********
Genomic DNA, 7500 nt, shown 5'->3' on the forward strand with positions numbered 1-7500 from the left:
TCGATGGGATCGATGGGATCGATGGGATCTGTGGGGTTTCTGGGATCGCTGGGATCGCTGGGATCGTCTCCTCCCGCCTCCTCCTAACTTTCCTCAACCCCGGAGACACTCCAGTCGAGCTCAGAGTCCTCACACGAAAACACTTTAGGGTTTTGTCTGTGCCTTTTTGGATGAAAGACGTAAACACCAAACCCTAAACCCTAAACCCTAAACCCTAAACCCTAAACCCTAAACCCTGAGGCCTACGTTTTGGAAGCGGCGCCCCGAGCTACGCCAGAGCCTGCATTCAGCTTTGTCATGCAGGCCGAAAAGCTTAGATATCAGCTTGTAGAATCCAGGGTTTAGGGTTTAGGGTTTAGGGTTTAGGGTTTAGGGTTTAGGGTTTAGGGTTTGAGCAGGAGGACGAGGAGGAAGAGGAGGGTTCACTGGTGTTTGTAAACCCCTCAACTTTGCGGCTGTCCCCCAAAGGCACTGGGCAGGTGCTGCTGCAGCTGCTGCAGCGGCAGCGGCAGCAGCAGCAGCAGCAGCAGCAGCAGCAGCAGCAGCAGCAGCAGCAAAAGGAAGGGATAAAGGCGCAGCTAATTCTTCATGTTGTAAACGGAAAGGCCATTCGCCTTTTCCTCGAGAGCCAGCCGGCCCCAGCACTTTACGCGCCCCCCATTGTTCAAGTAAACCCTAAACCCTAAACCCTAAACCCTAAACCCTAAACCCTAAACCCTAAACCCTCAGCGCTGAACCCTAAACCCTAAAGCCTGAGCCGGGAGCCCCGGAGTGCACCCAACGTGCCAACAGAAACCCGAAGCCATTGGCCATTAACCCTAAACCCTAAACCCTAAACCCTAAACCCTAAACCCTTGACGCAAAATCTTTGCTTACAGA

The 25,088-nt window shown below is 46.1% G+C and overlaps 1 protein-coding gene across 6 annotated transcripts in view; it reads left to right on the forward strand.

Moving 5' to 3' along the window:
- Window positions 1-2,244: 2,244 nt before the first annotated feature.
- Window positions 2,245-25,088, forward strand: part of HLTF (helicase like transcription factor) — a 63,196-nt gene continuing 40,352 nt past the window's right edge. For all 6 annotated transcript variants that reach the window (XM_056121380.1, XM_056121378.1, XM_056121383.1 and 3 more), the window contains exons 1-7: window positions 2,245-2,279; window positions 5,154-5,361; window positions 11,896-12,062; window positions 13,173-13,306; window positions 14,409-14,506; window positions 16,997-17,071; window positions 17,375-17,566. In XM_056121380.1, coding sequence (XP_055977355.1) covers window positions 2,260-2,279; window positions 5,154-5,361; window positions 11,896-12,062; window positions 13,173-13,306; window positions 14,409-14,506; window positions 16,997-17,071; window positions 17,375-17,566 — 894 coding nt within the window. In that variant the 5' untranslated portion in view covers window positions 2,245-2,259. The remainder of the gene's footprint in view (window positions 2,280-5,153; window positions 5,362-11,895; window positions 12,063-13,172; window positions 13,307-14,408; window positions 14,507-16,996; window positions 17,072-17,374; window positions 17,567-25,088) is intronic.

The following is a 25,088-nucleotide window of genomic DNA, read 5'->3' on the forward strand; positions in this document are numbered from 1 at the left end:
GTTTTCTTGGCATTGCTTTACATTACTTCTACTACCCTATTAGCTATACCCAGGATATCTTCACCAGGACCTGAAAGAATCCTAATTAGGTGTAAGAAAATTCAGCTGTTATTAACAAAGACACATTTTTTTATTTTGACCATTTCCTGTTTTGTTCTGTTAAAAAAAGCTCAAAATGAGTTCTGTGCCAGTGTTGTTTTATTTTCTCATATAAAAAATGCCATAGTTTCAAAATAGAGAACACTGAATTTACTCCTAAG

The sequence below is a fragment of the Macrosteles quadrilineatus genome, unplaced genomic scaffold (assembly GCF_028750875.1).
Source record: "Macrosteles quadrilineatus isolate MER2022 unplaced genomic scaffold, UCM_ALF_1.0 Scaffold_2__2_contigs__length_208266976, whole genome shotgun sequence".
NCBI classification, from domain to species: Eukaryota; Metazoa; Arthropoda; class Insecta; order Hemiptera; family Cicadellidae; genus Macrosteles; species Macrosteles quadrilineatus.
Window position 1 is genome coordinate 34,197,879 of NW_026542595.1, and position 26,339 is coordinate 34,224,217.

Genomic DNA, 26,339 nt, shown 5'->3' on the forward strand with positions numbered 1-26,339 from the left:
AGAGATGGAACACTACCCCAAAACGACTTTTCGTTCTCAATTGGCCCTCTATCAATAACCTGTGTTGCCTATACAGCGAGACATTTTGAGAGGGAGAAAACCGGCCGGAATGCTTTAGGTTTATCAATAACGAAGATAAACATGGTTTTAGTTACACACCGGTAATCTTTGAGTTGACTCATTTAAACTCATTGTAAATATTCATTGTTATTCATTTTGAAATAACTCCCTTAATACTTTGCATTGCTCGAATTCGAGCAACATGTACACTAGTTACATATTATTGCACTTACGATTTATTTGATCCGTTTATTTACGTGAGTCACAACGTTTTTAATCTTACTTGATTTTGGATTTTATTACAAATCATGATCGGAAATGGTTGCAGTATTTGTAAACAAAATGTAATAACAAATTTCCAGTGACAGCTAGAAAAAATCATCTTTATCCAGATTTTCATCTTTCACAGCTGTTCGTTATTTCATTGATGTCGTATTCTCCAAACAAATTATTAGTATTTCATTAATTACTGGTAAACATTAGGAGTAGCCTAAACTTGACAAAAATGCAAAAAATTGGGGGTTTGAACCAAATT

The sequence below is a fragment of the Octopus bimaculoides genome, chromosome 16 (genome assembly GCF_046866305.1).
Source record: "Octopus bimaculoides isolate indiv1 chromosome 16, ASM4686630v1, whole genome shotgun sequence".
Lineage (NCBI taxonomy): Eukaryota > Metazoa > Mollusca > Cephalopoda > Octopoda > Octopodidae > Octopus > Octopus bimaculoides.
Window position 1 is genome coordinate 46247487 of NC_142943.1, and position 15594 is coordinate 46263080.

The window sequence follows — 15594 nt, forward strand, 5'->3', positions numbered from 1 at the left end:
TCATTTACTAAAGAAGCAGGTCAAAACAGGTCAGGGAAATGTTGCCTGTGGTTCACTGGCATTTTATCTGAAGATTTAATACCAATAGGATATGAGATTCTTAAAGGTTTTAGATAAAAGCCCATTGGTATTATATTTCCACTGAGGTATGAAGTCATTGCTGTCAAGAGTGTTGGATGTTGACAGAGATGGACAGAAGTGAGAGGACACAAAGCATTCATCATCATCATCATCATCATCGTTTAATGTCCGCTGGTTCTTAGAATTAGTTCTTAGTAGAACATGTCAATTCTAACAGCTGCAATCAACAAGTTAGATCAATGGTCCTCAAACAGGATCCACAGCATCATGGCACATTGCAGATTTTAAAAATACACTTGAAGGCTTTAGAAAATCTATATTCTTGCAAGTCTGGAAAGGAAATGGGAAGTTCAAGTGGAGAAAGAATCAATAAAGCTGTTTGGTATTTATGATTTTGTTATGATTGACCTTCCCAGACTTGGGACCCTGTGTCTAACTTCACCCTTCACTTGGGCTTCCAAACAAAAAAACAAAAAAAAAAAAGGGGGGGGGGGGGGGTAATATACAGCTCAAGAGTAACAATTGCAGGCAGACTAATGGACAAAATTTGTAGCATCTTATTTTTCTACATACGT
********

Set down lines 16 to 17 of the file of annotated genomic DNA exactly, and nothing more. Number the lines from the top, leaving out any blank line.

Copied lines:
Source record: "Octopus bimaculoides isolate indiv1 chromosome 16, ASM4686630v1, whole genome shotgun sequence".
Lineage (NCBI taxonomy): Eukaryota > Metazoa > Mollusca > Cephalopoda > Octopoda > Octopodidae > Octopus > Octopus bimaculoides.